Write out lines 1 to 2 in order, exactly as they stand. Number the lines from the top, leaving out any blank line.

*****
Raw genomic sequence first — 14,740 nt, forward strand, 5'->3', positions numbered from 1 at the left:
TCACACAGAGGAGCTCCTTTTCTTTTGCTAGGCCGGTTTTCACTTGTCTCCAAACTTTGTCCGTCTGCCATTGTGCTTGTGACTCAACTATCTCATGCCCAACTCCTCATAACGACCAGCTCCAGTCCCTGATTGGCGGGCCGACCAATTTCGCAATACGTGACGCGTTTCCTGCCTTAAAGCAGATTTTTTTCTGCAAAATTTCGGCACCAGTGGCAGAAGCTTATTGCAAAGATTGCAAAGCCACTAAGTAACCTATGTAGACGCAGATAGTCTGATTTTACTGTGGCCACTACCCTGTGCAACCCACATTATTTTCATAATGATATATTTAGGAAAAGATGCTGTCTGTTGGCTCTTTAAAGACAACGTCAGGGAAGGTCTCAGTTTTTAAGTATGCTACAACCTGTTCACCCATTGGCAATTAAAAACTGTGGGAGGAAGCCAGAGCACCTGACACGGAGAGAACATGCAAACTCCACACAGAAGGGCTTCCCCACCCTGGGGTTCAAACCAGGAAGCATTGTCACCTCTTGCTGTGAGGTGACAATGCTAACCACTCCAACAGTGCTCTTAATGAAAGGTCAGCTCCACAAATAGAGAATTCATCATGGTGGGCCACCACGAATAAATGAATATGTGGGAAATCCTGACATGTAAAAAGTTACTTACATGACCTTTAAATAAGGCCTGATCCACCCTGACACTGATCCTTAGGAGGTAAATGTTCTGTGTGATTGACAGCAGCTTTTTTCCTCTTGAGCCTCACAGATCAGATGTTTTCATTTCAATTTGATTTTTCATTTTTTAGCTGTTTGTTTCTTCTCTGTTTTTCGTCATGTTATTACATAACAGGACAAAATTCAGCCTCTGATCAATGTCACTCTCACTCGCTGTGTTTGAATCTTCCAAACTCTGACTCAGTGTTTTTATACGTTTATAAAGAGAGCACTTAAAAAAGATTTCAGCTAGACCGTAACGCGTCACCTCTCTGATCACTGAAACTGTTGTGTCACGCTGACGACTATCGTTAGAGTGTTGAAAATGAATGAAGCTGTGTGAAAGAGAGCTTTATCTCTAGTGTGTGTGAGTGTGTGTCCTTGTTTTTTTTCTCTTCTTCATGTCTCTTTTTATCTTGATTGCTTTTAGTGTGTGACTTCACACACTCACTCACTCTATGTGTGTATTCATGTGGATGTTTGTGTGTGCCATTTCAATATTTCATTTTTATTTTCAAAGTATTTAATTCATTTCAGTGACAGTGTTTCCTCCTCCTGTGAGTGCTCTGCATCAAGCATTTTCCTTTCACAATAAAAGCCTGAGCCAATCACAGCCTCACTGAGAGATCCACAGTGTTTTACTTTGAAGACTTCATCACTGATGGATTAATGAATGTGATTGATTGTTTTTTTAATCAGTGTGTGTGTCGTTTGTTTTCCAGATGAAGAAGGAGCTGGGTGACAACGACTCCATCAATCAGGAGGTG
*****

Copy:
Raw genomic sequence first — 14,740 nt, forward strand, 5'->3', positions numbered from 1 at the left:
TCACACAGAGGAGCTCCTTTTCTTTTGCTAGGCCGGTTTTCACTTGTCTCCAAACTTTGTCCGTCTGCCATTGTGCTTGTGACTCAACTATCTCATGCCCAACTCCTCATAACGACCAGCTCCAGTCCCTGATTGGCGGGCCGACCAATTTCGCAATACGTGACGCGTTTCCTGCCTTAAAGCAGATTTTTTTCTGCAAAATTTCGGCACCAGTGGCAGAAGCTTATTGCAAAGATTGCAAAGCCACTAAGTAACCTATGTAGACGCAGATAGTCTGATTTTACTGTGGCCACTACCCTGTGCAACCCACATTATTTTCATAATGATATATTTAGGAAAAGATGCTGTCTGTTGGCTCTTTAAAGACAACGTCAGGGAAGGTCTCAGTTTTTAAGTATGCTACAACCTGTTCACCCATTGGCAATTAAAAACTGTGGGAGGAAGCCAGAGCACCTGACACGGAGAGAACATGCAAACTCCACACAGAAGGGCTTCCCCACCCTGGGGTTCAAACCAGGAAGCATTGTCACCTCTTGCTGTGAGGTGACAATGCTAACCACTCCAACAGTGCTCTTAATGAAAGGTCAGCTCCACAAATAGAGAATTCATCATGGTGGGCCACCACGAATAAATGAATATGTGGGAAATCCTGACATGTAAAAAGTTACTTACATGACCTTTAAATAAGGCCTGATCCACCCTGACACTGATCCTTAGGAGGTAAATGTTCTGTGTGATTGACAGCAGCTTTTTTCCTCTTGAGCCTCACAGATCAGATGTTTTCATTTCAATTTGATTTTTCATTTTTTAGCTGTTTGTTTCTTCTCTGTTTTTCGTCATGTTATTACATAACAGGACAAAATTCAGCCTCTGATCAATGTCACTCTCACTCGCTGTGTTTGAATCTTCCAAACTCTGACTCAGTGTTTTTATACGTTTATAAAGAGAGCACTTAAAAAAGATTTCAGCTAGACCGTAACGCGTCACCTCTCTGATCACTGAAACTGTTGTGTCACGCTGACGACTATCGTTAGAGTGTTGAAAATGAATGAAGCTGTGTGAAAGAGAGCTTTATCTCTAGTGTGTGTGAGTGTGTGTCCTTGTTTTTTTTCTCTTCTTCATGTCTCTTTTTATCTTGATTGCTTTTAGTGTGTGACTTCACACACTCACTCACTCTATGTGTGTATTCATGTGGATGTTTGTGTGTGCCATTTCAATATTTCATTTTTATTTTCAAAGTATTTAATTCATTTCAGTGACAGTGTTTCCTCCTCCTGTGAGTGCTCTGCATCAAGCATTTTCCTTTCACAATAAAAGCCTGAGCCAATCACAGCCTCACTGAGAGATCCACAGTGTTTTACTTTGAAGACTTCATCACTGATGGATTAATGAATGTGATTGATTGTTTTTTTAATCAGTGTGTGTGTCGTTTGTTTTCCAGATGAAGAAGGAGCTGGGTGACAACGACTCCATCAATCAGGAGGTG